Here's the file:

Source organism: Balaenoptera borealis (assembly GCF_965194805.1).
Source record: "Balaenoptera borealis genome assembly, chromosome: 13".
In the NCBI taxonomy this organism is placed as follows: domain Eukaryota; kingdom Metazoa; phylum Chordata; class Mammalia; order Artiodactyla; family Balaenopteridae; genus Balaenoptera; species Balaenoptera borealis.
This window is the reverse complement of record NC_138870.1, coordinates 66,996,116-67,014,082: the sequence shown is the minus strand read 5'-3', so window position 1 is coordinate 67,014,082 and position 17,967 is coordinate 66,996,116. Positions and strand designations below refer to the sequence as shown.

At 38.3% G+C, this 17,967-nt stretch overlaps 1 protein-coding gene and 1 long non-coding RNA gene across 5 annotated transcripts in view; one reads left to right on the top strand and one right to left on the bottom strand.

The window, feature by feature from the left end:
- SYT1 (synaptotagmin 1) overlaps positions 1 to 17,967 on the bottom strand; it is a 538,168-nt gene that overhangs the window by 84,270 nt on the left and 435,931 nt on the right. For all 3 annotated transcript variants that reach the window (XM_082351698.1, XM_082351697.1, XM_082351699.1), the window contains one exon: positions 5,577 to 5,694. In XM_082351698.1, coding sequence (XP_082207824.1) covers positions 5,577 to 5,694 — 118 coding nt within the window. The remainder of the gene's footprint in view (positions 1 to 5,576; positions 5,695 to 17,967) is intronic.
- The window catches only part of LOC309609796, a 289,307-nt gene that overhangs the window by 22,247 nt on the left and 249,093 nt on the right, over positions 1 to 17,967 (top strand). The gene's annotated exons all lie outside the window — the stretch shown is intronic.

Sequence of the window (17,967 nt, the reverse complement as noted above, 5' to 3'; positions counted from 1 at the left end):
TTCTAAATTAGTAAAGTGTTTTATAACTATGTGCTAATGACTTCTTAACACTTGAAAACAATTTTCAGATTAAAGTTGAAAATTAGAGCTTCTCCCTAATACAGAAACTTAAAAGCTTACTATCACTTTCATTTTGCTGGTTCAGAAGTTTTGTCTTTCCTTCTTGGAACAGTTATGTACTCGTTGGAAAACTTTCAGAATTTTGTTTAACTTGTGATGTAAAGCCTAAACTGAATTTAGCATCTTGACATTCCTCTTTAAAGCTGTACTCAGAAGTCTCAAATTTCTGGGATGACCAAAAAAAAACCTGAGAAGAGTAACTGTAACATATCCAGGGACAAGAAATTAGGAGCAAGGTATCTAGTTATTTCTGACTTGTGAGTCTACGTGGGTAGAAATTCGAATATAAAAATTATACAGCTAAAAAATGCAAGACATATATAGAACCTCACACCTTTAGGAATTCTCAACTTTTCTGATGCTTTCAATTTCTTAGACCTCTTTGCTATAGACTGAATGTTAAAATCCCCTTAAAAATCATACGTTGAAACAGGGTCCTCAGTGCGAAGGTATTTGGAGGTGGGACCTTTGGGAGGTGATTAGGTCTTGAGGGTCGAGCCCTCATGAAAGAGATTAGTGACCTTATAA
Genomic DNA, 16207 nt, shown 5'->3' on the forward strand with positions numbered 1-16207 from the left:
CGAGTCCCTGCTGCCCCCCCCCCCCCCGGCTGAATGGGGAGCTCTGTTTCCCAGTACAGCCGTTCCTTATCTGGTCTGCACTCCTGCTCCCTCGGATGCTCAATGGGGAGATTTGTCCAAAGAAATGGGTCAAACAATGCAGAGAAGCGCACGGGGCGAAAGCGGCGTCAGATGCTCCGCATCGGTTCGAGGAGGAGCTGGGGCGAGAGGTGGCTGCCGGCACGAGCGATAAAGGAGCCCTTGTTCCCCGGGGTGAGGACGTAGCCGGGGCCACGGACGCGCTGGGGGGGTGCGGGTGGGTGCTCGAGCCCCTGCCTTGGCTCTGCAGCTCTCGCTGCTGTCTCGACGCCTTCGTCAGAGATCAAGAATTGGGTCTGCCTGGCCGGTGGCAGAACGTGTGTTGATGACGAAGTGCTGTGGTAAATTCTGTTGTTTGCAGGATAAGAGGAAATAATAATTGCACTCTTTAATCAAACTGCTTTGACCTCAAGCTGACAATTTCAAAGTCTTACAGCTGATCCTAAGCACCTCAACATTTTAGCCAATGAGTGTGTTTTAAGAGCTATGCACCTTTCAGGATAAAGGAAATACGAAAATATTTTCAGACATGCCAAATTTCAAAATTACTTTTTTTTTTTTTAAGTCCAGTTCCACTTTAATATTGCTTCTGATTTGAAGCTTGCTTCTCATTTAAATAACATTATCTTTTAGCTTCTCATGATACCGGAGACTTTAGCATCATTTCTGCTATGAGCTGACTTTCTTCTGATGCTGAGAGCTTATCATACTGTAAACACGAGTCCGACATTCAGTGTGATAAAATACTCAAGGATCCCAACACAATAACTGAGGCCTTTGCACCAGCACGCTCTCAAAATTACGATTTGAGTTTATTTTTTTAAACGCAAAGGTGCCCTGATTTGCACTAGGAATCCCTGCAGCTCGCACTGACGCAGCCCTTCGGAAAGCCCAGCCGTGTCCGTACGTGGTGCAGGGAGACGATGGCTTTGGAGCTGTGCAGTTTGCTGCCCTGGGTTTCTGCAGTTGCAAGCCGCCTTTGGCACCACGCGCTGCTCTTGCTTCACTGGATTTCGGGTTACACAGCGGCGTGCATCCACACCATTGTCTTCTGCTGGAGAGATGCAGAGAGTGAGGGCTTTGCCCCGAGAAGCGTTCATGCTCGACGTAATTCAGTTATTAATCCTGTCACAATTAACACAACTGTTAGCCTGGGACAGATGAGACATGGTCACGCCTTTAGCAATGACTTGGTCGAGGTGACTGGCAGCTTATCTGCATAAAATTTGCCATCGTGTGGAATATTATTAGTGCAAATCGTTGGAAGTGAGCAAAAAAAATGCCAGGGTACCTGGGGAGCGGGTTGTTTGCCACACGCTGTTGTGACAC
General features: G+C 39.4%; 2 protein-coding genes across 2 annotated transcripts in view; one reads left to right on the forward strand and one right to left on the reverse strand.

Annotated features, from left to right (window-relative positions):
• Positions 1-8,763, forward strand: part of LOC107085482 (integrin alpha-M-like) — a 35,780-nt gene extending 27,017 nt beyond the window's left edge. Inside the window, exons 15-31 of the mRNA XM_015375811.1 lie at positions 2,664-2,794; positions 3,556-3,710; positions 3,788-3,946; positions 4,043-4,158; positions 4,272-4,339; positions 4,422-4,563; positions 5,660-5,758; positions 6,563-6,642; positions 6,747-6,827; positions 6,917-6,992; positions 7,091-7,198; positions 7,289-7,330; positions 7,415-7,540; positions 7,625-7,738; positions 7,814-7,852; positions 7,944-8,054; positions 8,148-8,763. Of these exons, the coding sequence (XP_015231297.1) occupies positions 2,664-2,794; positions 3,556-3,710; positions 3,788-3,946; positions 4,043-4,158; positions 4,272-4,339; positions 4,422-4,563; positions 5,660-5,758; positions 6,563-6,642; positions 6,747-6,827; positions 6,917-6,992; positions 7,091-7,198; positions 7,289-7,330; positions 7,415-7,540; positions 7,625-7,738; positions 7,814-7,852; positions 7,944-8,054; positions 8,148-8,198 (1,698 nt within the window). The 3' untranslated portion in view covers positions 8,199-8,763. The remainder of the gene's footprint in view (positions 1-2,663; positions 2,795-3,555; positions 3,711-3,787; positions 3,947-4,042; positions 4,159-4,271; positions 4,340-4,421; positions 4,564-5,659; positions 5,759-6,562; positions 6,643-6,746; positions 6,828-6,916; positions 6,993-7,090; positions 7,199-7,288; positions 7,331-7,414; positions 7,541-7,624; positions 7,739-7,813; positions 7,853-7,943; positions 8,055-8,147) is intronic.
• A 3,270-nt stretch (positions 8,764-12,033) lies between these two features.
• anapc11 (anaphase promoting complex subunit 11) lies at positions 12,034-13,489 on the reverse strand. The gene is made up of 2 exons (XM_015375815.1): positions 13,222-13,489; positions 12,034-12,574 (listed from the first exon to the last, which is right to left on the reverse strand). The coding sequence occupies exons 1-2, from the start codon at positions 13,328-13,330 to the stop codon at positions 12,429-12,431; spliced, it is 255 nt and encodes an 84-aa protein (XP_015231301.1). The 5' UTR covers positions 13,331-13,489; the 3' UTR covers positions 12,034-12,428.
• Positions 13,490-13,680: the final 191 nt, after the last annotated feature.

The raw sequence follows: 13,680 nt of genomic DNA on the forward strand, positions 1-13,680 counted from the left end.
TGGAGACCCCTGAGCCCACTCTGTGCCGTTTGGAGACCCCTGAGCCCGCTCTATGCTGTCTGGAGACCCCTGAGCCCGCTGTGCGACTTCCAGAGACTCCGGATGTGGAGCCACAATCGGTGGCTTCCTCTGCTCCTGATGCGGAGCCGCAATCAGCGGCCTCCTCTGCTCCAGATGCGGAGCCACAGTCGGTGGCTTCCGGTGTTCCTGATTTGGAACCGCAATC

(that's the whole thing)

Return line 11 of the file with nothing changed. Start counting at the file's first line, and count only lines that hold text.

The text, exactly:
Genomic DNA, 16207 nt, shown 5'->3' on the forward strand with positions numbered 1-16207 from the left: